Thus, Iran seeks to incorporate both the anti-Israel resistance camp and the anti-imperialist camp into its border-transcending revolutionary vision. During the tankers’ voyage, the hashtag #IranYVenezuelaUnionAntiimperialista8 (“Iran and Venezuela united in the anti-imperialist struggle”) has gone viral on social networks, and the Qasem Soleimani symbol has made the long journey to the shores of Venezuela,9 thereby melding with the mythological symbols of the struggle against imperialism and its handiwork – “the Zionist entity.”

Amid Soleimani’s glorification after he was killed, as he became an integral part of the Shiite mythology, Khamenei likened him to Malik al-Ashtar, one of the most loyal companions of Imam Ali (father of Imam Hassan). Al-Ashtar, who fought in the foundational battles of early Islam (the Battle of the Camel, the Battle of Siffin, the Battle of Yarmouk, and others), is regarded as a skilled and fearless warrior. Indeed, the photo of Soleimani’s severed hand with its ring, which circulated on social networks and became one of the symbols of the assassination, is of great import in the Shiite believers’ iconography and corresponds with the myths of the battles (particularly Karbala) and the self-sacrifice of the historical Shiites. Iran is thus trying to link Soleimani as a symbol with the regional and international struggles against imperialism and the U.S. sanctions, and with the ongoing struggle of the Palestinians, Hizbullah, the pro-Iranian Shiite militias in Iraq, and the Houthis in Yemen against regional enemies who are supported by the United States.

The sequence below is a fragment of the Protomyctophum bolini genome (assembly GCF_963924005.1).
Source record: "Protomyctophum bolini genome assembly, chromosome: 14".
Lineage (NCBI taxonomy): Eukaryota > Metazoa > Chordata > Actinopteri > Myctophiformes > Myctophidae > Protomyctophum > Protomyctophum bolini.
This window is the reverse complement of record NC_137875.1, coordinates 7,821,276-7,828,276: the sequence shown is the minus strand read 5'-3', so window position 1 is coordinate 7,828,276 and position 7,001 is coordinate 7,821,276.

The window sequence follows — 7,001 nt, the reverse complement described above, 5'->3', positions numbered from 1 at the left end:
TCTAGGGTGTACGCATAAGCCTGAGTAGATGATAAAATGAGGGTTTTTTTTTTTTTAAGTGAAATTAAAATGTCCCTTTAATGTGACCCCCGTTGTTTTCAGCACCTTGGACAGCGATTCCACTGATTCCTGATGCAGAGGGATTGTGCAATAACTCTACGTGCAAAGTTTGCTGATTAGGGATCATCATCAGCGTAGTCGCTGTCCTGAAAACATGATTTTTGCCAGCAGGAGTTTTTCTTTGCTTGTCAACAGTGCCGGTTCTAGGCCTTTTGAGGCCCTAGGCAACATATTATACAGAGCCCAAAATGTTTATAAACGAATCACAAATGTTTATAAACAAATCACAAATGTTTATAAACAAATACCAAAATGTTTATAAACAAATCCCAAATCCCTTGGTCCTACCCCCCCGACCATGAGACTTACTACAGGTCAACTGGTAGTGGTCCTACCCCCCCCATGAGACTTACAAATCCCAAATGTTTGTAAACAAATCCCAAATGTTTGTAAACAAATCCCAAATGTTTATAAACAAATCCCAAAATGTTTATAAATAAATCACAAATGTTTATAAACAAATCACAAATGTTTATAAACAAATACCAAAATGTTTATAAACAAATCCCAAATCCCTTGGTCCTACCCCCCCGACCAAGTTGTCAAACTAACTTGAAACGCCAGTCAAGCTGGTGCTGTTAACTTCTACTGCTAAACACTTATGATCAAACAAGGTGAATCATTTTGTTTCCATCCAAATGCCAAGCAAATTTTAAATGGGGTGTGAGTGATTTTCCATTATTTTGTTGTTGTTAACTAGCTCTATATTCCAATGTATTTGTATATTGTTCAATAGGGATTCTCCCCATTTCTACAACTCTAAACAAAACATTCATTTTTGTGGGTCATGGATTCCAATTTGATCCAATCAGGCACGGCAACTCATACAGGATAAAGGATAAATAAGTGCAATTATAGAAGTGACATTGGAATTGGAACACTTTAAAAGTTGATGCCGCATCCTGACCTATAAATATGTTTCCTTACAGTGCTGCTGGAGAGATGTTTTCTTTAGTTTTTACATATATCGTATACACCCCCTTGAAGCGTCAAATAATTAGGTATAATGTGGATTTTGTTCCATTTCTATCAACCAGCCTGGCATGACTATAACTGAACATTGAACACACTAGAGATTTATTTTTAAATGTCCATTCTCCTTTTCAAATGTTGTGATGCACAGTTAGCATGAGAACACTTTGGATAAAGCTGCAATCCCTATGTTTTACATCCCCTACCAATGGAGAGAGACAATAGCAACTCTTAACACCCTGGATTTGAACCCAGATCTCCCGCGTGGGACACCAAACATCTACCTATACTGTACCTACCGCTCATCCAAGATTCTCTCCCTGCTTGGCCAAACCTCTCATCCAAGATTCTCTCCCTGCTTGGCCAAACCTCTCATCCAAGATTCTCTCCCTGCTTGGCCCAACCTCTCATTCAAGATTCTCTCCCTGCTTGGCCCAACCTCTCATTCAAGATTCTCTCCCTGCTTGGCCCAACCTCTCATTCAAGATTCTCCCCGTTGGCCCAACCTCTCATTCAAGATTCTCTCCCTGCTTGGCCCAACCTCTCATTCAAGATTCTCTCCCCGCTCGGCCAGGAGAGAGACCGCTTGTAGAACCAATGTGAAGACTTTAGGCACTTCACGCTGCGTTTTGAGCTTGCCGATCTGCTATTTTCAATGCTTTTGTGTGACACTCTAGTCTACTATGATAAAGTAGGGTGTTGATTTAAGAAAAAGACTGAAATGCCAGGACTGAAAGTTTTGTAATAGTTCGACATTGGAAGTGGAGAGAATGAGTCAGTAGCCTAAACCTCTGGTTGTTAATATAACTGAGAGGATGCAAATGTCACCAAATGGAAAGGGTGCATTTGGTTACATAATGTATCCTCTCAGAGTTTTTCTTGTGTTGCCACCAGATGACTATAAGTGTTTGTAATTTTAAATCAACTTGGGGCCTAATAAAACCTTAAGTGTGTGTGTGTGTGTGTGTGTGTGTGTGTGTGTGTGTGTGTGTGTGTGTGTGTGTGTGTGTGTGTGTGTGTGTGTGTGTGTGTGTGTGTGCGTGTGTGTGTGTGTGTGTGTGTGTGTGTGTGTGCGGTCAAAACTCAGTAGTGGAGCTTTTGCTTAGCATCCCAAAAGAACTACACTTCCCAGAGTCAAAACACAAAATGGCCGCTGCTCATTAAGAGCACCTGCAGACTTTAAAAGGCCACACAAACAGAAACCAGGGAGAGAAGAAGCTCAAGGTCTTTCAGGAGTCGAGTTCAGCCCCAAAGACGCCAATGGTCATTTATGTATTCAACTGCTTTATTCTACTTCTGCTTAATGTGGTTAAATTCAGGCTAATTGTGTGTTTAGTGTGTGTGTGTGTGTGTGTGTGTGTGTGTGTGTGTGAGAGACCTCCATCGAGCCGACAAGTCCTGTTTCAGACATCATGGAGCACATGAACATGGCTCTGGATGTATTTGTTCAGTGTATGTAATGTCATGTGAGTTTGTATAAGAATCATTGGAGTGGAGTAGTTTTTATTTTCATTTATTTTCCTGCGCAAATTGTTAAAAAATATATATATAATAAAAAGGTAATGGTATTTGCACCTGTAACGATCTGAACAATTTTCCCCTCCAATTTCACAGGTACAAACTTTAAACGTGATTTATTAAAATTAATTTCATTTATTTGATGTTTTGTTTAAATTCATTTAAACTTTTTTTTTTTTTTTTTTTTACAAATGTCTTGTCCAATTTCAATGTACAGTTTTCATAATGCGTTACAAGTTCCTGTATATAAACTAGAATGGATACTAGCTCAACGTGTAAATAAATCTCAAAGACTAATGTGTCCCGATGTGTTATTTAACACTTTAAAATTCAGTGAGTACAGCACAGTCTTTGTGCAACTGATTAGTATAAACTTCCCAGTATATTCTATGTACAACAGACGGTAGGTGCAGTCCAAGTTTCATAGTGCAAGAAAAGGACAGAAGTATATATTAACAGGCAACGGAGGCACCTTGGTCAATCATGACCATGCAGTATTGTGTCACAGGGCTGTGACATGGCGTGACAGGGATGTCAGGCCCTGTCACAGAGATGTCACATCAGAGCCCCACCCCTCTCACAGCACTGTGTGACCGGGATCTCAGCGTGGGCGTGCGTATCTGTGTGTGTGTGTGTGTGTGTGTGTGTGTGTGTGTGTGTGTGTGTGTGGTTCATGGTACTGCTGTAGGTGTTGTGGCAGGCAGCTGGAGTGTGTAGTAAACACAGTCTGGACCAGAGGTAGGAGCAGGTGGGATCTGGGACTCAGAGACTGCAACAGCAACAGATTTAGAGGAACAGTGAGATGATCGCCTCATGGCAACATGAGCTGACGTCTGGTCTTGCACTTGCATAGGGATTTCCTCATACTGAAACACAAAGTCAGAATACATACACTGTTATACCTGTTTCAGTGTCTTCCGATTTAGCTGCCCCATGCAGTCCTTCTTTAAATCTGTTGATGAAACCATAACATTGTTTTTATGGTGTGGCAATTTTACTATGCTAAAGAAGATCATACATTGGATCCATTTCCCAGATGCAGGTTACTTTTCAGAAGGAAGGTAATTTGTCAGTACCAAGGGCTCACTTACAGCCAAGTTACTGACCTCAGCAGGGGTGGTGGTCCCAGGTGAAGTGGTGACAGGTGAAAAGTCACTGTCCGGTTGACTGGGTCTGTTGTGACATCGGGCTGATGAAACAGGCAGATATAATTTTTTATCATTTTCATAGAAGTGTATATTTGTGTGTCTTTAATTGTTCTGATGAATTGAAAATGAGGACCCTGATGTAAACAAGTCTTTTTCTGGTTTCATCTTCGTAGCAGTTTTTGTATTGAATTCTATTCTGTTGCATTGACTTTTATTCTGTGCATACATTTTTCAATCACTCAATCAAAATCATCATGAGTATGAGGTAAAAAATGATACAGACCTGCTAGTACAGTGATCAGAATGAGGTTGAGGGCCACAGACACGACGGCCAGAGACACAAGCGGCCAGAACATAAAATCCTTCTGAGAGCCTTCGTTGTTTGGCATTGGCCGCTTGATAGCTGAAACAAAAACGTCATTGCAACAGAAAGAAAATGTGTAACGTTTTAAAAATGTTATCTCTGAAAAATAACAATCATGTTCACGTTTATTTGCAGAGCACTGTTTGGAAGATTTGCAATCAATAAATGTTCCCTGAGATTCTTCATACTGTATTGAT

In the harsh anti-Israel and anti-Zionist rhetoric of Khamenei, the top regime officials, and the IRGC there is nothing new. They are indeed echoing the original slogans of the Islamic revolution, attuning them to the spirit of the time and place, and linking them with the new geostrategic reality that is emerging in the region and the world, and with the essential, overarching attitude that guides Iran: hostility and suspicion toward the West (particularly the United States) and Israel (which, as noted, it regards as a Western implant in the region).

The pro-active interpretation that Khomeini gave to Shiite Islam, and the revolution in Shia that he brought about, are regularly revalidated. For the current leaders of Iran, even amid the difficulties they are now undergoing, these factors link the successes in the national-Iranian dimension (bearing up under the sanctions, the continuing nuclear program, the overthrow of Saddam Hussein and the revival of the Shiites in Iraq and Lebanon, the Palestinian and Hizbullah “victories” against Israel) and in the religious dimension (the hand of the Mahdi through Divine intervention). This, in turn, bolsters belief and righteousness in the justness of the path, and in the ongoing rationale for standing firm. Just as Khomeini’s “prophecies” about the collapse of the Soviet Union and the fall of Saddam are seen as having been realized, these leaders likewise believe in his prophecy about the demise of Israel, with Iran as the agent bringing it about.